Continuous Delivery and the Sprint Review
For Scrum teams operating in a CI/CD environment, in a given scenario, whereby a new feature has been developed and is pushed into production during the Sprint (but before Sprint Review), the following process is followed:
1. The Product Owner and developer(s), BA and Tester review the developed item to ensure it meets business expectations;
2. If the item has been correctly developed, we pull the trigger and the item is released into production before the end of the Sprint.
I would be interested to hear feedback from the forum as to the relevance of the Sprint Review in organisations where CI/CD is used and what conversations/questions the wider Scrum team would have within such a Review? Thank you.
@Richard, the Scrum Guide addresses this and I have experienced this quite a lot as well. You are able to deliver any time and continuously throughout a Sprint however when do you get feedback on the combination of what was delivered and inspect the whole, that is the Sprint Review. The Sprint Review is still important as pieces delivered may not be enough to get feedback without the whole and don't on their own meet the Sprint Goal.
Although inspecting the product and getting feedback on the work done over the course of the Sprint is a large part of the Sprint Review, there are other aspects that could be useful. Collaboration to make sure that the Product Goal is still relevant and update it if necessary, understand any changes in customers or users and how the product is being used or could be used, reviewing timelines and budgets, and so on. The Sprint Review is a two-way synchronization between the Scrum Team(s) working on the product and the customers, users, and other key stakeholders of the product.
I would be interested to hear feedback from the forum as to the relevance of the Sprint Review in organisations where CI/CD is used and what conversations/questions the wider Scrum team would have within such a Review?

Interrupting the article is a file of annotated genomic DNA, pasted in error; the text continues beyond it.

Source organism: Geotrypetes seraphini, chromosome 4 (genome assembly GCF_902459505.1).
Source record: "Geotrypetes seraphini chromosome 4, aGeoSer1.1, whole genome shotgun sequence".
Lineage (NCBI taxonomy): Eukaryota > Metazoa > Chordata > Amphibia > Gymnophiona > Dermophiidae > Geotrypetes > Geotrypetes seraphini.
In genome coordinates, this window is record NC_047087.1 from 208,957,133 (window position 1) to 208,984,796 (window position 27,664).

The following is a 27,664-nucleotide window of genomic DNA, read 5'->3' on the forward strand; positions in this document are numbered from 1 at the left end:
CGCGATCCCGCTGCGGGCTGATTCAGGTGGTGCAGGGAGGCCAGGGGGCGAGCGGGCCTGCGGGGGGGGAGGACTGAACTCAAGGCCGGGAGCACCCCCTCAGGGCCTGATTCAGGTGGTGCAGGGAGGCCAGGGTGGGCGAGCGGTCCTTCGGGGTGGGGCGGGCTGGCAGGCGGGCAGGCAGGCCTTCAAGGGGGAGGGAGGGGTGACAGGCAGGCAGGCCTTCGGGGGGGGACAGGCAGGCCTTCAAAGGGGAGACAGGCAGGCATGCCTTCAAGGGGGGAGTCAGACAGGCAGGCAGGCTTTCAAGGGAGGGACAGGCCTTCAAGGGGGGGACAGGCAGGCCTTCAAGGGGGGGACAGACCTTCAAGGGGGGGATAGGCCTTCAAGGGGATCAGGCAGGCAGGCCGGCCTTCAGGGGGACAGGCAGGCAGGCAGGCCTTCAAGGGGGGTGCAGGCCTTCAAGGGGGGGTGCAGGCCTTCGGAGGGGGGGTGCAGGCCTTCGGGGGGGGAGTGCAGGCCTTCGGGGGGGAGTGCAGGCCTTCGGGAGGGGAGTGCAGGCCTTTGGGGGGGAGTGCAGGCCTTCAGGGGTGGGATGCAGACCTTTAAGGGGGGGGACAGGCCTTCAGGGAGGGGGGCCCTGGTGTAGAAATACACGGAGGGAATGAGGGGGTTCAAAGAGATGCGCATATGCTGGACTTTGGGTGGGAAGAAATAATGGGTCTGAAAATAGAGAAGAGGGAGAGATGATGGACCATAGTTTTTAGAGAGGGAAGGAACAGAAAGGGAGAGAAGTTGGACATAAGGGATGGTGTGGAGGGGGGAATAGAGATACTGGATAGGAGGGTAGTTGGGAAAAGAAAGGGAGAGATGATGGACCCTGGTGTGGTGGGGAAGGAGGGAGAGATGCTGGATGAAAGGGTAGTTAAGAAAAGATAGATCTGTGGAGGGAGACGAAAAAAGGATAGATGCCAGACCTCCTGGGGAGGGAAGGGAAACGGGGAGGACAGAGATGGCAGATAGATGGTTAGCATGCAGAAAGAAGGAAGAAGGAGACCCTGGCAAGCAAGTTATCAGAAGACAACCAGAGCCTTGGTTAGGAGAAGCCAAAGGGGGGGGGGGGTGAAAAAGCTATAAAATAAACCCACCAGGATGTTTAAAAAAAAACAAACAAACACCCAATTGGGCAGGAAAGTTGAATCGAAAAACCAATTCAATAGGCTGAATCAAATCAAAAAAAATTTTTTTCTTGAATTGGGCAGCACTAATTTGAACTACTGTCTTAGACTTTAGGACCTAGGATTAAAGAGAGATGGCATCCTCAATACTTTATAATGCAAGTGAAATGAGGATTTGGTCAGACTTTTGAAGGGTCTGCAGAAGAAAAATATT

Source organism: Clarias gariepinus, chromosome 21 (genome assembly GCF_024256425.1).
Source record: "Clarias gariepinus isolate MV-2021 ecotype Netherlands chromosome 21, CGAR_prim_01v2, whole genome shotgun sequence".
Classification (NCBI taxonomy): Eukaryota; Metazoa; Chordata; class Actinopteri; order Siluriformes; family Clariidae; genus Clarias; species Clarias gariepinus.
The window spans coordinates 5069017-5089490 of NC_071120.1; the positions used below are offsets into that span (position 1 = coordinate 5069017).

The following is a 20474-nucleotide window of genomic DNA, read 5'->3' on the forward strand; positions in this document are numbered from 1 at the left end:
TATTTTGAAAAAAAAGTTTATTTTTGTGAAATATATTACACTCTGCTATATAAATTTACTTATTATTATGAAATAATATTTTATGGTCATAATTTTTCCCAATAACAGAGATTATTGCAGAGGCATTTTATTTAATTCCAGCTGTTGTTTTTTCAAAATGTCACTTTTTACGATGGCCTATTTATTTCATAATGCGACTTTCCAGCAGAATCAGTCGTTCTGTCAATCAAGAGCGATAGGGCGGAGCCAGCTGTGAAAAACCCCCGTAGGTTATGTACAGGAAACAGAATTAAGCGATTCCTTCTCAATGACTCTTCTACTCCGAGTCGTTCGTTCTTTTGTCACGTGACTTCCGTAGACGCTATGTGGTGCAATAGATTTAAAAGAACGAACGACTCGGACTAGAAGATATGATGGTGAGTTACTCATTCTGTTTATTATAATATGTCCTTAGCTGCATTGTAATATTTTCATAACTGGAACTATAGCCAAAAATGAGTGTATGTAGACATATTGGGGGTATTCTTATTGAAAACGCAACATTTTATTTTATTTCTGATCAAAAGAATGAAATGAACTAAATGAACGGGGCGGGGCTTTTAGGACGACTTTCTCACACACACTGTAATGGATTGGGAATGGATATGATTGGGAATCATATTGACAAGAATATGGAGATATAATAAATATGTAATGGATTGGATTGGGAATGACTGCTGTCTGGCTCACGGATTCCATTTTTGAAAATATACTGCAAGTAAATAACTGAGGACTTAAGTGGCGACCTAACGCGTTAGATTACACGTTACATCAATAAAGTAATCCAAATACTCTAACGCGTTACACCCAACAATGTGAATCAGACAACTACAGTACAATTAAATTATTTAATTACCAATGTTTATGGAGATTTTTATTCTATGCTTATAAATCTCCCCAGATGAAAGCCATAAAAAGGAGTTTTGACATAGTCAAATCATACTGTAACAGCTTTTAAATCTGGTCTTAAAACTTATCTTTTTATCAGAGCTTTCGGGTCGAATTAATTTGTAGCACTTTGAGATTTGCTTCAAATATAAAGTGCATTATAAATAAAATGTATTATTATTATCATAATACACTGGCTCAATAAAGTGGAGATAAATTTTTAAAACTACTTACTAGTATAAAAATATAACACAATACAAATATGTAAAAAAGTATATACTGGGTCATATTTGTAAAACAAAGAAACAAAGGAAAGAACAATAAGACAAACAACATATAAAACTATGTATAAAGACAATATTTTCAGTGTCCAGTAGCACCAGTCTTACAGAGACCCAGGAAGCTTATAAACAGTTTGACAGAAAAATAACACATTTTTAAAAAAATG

The critical output of a Sprint Review is an updated Product Backlog. The work that has been Done is reviewed, along with the work that remains to be Done for whatever reason. It presents the last responsible moment to ensure that the latest business intelligence and market feedback, including that brought by invited stakeholders, is considered and incorporated before the next Sprint begins.
The Product Owner and developer(s), BA and Tester review the developed item to ensure it meets business expectations;
So the Scrum Team inspects and delivers. But where is the feedback from stakeholders? And before you say that you can't get the users/customers present in the Sprint Review, remember that not all stakeholders have to be external. Support personnel make great stakeholders as they understand the customer and the way the product is used very well. Sales, Marketing, Advertising could all be stakeholders.
In my opinion the main part missing is @Ian's point. If you do not have a Sprint Review, you are not completing the Sprint and revisiting the Product Backlog for the future.
With all the respect to other commentators(with excellent feedback) I have two remarks
1. Who is "Tester" ? In Scrum all tests should be done by the Scrum team, no external testers
2. Increment can be born at any time during the Sprint, the Sprint review is NOT a gateway for increment.
3. 2020 Scrum guide contains a wonderful phrase which not many ppl noticed
" The moment a Product Backlog item meets the Definition of Done, an Increment is born"
It means that in fact no human intervention or approval is neccessary for increment to start existing.
Thanks you for all the comments, it is good to occasionally useful to soundboard some simple questions and check-in with the community (and borrow ideas) as often get trapped up inside my own Scrum event-horizon! :)
@Eric - yes I agree, the Sprint Review gives a summary of all done items to the team and stakeholders as to what outcomes have been achieved in during the Sprint and obtain feedback. Thank you.
Thank you @Thomas, good point to use the Sprint Review to align timelines, budgets and the Product Goal.
@Ian - trying to get stakeholders to attend is always the challenge, but that is for another post. Market feedback and an updated PB is useful output of the Sprint Review (I'm guessing that Kanban for Scrum could experience similar issues as continuous delivery: as items flow through the Sprint the team must decide how to maximise the value of the Sprint Review).
I like the idea of inviting support personnel to the Sprint Review @Daniel, in my mind it was always senior folks (decision-makers), but the users of the tools would give some alternative feedback.
Thank you @Nicholas - The Tester/QA in my scenario is part of the Development Team and supports developers with in-Sprint testing, you're right, the Sprint Review is not always the gateway to a release.